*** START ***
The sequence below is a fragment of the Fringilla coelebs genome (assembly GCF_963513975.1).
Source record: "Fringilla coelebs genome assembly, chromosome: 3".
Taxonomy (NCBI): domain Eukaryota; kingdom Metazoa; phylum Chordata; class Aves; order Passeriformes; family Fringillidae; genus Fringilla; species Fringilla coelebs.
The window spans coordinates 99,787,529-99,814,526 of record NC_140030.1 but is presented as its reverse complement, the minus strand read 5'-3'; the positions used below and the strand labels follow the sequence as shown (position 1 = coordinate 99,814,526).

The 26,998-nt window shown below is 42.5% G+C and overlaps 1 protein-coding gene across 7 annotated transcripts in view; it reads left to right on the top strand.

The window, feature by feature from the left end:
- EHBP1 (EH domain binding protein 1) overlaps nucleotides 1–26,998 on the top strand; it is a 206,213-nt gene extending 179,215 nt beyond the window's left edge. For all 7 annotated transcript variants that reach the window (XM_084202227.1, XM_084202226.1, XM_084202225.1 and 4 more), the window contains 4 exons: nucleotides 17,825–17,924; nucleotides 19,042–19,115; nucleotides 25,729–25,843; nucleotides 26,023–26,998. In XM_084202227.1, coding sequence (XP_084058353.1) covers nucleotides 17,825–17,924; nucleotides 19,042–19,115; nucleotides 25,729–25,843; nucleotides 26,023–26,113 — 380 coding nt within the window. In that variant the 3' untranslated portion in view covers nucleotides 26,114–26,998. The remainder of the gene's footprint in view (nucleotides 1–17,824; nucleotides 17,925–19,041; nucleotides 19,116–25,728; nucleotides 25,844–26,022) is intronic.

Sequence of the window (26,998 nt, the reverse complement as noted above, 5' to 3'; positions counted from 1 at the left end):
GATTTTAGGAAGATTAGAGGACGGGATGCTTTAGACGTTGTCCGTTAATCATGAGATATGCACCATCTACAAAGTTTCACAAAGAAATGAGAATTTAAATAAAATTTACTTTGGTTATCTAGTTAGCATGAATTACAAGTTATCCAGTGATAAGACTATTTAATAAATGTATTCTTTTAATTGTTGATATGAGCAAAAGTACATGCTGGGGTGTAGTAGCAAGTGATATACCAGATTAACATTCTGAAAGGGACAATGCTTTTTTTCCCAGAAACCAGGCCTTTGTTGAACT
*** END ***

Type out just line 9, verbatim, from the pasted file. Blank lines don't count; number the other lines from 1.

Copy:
GATTTTAGGAAGATTAGAGGACGGGATGCTTTAGACGTTGTCCGTTAATCATGAGATATGCACCATCTACAAAGTTTCACAAAGAAATGAGAATTTAAATAAAATTTACTTTGGTTATCTAGTTAGCATGAATTACAAGTTATCCAGTGATAAGACTATTTAATAAATGTATTCTTTTAATTGTTGATATGAGCAAAAGTACATGCTGGGGTGTAGTAGCAAGTGATATACCAGATTAACATTCTGAAAGGGACAATGCTTTTTTTCCCAGAAACCAGGCCTTTGTTGAACT